Tbilisi, Georgia – Médecins Sans Frontières (MSF), Partners In Health and Interactive Research & Development have launched a major clinical trial which seeks to revolutionise treatment for the toughest strains of tuberculosis (TB), the world’s leading infectious disease killer. The first patient started treatment in Georgia last week.
The trial is part of a UNITAID-funded transformative project called endTB, which aims to speed up and expand access to better and shorter treatments for drug-resistant forms of TB.
TB has overtaken HIV as the deadliest infectious disease, killing 1.8 million worldwide last year.
Aggravating the problem are the more complicated strains of the disease, which withstand treatments because of antibiotic resistance to the main drugs used in TB treatment.
These types of TB are known as ‘multidrug-resistant TB’ (MDR-TB) and worse, ‘extensively drug-resistant TB’ (XDR-TB). Conservative estimates from the World Health Organization (WHO) keep climbing and now place the number of yearly new cases at more than half a million.
Dr Francis Varaine, co-principal investigator of the endTB clinical trial and leader of MSF’s TB working group, says:
“Patients with MDR-TB often fear the drugs as much as the disease. They lose their energy, perhaps their hearing or eyesight, and put their lives on hold for up to two years.”
He adds: “Having followed MSF TB projects around the world for many years, I am convinced that the recent approval of two new drugs, bedaquiline and delamanid, represents an unique opportunity that should not be missed to develop new treatment regimens that could be life changing for MDR-TB patients. While both drugs have shown very promising results when added to the standard, long and badly-tolerated MDR-TB treatments, we know little about how to optimise them.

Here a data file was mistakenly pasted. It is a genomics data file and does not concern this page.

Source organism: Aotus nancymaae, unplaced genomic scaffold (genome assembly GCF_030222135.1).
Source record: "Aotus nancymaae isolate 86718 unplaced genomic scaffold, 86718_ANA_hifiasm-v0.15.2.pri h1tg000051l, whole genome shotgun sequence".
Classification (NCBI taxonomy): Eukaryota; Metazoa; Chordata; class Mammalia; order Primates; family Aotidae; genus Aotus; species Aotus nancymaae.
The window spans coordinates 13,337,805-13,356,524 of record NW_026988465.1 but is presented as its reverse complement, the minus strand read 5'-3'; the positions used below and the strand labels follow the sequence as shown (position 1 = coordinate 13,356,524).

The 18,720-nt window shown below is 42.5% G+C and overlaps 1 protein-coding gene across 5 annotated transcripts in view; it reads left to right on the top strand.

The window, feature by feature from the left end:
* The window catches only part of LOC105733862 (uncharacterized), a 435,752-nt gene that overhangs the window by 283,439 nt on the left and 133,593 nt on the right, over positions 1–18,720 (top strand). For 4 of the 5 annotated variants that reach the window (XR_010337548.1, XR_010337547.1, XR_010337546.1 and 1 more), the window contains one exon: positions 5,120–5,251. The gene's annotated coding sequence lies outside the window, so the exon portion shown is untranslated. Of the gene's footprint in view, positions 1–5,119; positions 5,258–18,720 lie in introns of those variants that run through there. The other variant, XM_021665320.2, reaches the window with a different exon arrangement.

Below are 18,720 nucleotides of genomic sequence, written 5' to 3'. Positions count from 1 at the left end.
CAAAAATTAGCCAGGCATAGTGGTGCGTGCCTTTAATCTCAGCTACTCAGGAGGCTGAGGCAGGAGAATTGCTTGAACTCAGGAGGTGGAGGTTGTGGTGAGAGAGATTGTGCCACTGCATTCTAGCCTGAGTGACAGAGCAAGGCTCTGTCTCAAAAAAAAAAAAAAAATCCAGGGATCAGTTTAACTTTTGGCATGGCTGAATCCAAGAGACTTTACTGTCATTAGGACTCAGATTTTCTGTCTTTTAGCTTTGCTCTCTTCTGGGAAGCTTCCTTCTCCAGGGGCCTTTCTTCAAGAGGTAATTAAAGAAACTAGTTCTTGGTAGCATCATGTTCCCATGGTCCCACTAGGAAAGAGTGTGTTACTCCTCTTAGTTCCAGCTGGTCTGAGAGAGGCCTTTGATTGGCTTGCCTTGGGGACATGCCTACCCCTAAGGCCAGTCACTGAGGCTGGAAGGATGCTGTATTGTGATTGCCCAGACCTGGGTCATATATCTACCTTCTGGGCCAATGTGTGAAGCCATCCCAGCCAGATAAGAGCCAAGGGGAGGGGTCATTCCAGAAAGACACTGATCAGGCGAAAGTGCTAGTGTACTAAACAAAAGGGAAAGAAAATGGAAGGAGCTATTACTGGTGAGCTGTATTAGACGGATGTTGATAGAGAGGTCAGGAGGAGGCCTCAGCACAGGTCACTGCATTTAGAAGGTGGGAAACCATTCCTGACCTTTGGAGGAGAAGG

“Without further research, we are only scratching the surface and patients continue to suffer.”
Current treatments for MDR-TB are long (up to 24 months), ineffective (only 50 per cent succeed) and often cause terrible side effects, including acute psychosis and permanent deafness. Patients endure months of painful, daily injections and ingest up to 14,000 pills. Moreover, the costliness, difficulty and length of current treatments make them hard to implement in many high-burden countries.
To address the problem, this phase III clinical trial uses the first TB drugs developed in almost 50 years — bedaquiline and delamanid — to find radically shorter (nine months), injection-free, more tolerable treatments for MDR-TB.
The new drugs will be combined into experimental new treatments with other oral TB drugs such as clofazimine, linezolid, fluoroquinolones and pyrazinamide.
Today only about 10 per cent of MDR-TB sufferers worldwide can hope to access successful treatment, and less than two per cent can access bedaquiline or delamanid.
The clinical trial will expand the evidence base for using bedaquiline and delamanid, particularly as part of simpler and better treatments that would be easier to implement in resource-poor countries with significant TB burdens. Evidence of success of these regimens, coupled with support for their implementation, would dramatically expand access to successful treatment.
The endTB project is expected to enroll an estimated 2600 MDR-TB patients on treatment with the new TB drugs and 750 patients will take part in a clinical trial across six countries: Georgia, Kazakhstan, Kyrgyzstan, Lesotho, Peru and South Africa. These are all countries with significant TB burdens, where endTB partners support local MDR-TB treatment activities.
The trial benefits from the expertise of Harvard Medical School, Epicentre and the Institute of Tropical Medicine Antwerp. The clinical trial team also works closely with Ministries of Health and National Tuberculosis Programs (NTP) in each country, as well as the WHO and ethics review boards.
This is the second TB clinical trial sponsored by MSF. The first, TB PRACTECAL, launched in Uzbekistan in January 2017.